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Archive for the ‘robotics/AI’ category: Page 1539

Mar 22, 2016

Seven ways the driverless car will change your life

Posted by in categories: robotics/AI, transportation

I like it already…


Autonomous vehicles will bring about an age of safe and effortless travel. But anything that comes with a trunk also comes with baggage.

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Mar 22, 2016

What Do These Robots Mean For The Future Of Sex?

Posted by in categories: computing, robotics/AI, sex

For those unfamiliar, SXSW is a week-long, trendy, if not seriously geeky festival of film and culture, panels and discussions. This year, one of the strangest – and either most disturbing or most compelling, depending on where you stand – talks was delivered by Hiroshi Ishiguro, a Japanese inventor and roboticist. The Osaka University professor was speaking about human-like androids and what roles they might fill within society in the near future. Ishiguro discussed his greatest and most marvellous creation to date: a “Geminoid” (robot in his own likeness) whose human appearance has been deftly created through with a plastic skull, a metal skeleton and silicon skin – and is controlled by an external computer. It would be hard, at a glance, to tell the two apart. In fact, the Geminoid held an autonomous conversation in Japanese, on stage, in front of an audience of hundreds.

Geminoid is not Ishiguro’s first uncannily human robot. In 2005, he developed a female android named Repliee Q1Expo, telling the BBC, “I have developed many robots before, but I soon realised the importance of its appearance. A human-like appearance gives a robot a strong feeling of presence. Repliee Q1Expo can interact with people. It can respond to people touching it. It’s very satisfying.”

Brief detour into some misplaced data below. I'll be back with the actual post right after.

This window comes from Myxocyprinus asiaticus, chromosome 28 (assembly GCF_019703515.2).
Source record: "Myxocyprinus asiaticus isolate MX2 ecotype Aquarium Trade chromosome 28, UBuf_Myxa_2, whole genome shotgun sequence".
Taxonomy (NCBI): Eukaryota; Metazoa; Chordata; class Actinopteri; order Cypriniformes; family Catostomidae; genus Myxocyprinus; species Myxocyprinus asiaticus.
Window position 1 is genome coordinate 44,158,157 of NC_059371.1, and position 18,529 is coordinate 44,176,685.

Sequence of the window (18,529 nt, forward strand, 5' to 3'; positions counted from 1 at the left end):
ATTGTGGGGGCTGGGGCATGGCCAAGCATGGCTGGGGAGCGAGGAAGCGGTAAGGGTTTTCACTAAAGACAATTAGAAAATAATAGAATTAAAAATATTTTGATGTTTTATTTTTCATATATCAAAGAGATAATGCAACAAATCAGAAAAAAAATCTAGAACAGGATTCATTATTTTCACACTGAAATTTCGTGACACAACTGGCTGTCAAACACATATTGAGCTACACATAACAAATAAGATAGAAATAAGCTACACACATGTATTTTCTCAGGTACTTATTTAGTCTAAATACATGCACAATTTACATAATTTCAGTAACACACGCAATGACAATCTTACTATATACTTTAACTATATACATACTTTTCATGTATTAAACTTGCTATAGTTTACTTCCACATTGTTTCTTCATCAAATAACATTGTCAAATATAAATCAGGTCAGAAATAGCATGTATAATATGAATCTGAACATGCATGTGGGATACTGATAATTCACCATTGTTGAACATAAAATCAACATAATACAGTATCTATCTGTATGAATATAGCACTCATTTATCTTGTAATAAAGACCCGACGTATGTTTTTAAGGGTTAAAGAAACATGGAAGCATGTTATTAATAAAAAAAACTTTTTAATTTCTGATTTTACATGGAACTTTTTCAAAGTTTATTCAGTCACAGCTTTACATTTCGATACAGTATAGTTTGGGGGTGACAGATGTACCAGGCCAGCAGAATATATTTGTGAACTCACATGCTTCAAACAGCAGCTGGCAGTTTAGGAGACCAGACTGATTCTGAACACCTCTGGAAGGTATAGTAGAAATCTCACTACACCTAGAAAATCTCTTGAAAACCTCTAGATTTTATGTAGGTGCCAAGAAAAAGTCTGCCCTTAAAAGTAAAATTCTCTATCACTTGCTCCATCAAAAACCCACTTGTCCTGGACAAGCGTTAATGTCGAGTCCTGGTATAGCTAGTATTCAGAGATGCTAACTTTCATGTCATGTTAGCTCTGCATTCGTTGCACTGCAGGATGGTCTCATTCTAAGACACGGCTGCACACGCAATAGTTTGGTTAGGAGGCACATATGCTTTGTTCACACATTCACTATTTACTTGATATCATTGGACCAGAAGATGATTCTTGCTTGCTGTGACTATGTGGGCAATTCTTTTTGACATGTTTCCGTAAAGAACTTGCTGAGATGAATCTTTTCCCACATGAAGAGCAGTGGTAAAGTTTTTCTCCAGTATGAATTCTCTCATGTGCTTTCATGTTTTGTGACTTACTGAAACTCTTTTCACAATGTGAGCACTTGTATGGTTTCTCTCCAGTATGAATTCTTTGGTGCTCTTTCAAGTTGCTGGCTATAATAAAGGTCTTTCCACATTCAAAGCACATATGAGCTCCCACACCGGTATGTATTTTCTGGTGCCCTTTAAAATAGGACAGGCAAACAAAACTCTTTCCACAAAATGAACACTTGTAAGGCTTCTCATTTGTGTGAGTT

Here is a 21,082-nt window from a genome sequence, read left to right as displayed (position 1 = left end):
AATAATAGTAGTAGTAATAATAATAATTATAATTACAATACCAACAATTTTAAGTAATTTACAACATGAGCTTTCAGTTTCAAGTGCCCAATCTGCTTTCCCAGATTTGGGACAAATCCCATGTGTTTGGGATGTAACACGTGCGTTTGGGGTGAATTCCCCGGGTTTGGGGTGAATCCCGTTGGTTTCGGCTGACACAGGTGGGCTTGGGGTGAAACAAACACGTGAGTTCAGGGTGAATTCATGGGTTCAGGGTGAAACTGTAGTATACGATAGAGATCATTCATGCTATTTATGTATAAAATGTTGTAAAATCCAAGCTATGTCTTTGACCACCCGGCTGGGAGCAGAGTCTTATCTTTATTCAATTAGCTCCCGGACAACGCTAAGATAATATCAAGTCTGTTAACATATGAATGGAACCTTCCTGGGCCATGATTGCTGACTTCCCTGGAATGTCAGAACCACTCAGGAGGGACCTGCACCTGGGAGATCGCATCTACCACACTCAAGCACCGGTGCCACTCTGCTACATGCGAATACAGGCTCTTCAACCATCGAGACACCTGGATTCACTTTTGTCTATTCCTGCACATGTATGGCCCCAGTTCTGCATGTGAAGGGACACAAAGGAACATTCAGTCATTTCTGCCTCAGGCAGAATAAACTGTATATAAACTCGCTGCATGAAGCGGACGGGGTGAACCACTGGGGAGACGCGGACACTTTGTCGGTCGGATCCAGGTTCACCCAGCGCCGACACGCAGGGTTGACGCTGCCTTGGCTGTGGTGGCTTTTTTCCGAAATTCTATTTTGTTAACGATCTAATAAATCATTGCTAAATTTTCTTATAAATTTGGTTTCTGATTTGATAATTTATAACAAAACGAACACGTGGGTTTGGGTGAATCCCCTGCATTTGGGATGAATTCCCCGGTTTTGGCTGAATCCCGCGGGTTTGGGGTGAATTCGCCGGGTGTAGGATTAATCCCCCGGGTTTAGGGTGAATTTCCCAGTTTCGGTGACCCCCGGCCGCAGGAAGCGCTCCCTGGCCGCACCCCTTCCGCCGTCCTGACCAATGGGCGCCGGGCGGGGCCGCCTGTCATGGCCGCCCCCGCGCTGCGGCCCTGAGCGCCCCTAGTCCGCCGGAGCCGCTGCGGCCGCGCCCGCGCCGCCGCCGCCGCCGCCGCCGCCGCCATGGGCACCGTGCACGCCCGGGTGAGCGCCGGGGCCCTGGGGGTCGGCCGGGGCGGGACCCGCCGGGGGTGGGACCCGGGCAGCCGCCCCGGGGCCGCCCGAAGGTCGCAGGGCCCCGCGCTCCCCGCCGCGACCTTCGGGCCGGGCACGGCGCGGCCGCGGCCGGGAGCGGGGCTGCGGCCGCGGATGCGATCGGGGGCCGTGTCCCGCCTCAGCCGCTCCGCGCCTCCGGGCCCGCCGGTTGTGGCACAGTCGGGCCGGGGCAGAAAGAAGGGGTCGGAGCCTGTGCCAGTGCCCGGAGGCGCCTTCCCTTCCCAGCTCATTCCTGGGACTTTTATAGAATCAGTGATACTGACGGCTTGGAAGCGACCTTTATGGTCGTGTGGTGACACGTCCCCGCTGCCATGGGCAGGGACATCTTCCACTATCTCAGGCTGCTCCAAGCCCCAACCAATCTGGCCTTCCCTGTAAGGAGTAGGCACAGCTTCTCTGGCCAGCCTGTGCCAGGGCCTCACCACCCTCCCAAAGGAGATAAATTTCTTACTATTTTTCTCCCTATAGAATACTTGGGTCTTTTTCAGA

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Mar 22, 2016

A first look at Liam: Apple’s massive robot that takes apart old iPhones

Posted by in categories: mobile phones, robotics/AI

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Mar 21, 2016

Robot-Built Landing Pad Could Pave the Way for Construction on Mars

Posted by in categories: materials, robotics/AI, space

A robot has built a prototype launch-and-landing pad in Hawaii, potentially helping pave the way for automated construction projects on the moon and Mars.

The robotic rover, named Helelani, assembled the pad on Hawaii’s Big Island late last year, putting together 100 pavers made of locally available material in an effort to prove out technology that could do similar work in space.

“The construction project is really unique. Instead of concrete for the landing pad, we’re using lunar and Mars material, which is exactly like the material we have here on the Big Island — basalt,” Rob Kelso, executive director of the Pacific International Space Center for Exploration (PISCES) in Hawaii, told Hawaiian news outlet Big Island Now. PISCES partnered with NASA on the project, which is part of a larger program called Additive Construction with Mobile Emplacement, or ACME for short. [The Boldest Mars Missions in History].

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Mar 20, 2016

Self-driving Cars and an Underappreciated Impact They Will Bring

Posted by in categories: business, law, robotics/AI, transportation

The momentum of self-driving cars on the road is accelerating with the question clearly becoming “when” not “if” the widespread use of self-driving cars will be allowed. A 2015 Business Intelligence Report forecasts a compounded annual growth rate of 134% from 2015 to 2020 with at least 10 million cars on the road by 2020.

2016-03-15-1458064694-2801158-drivelesscarsgraph.png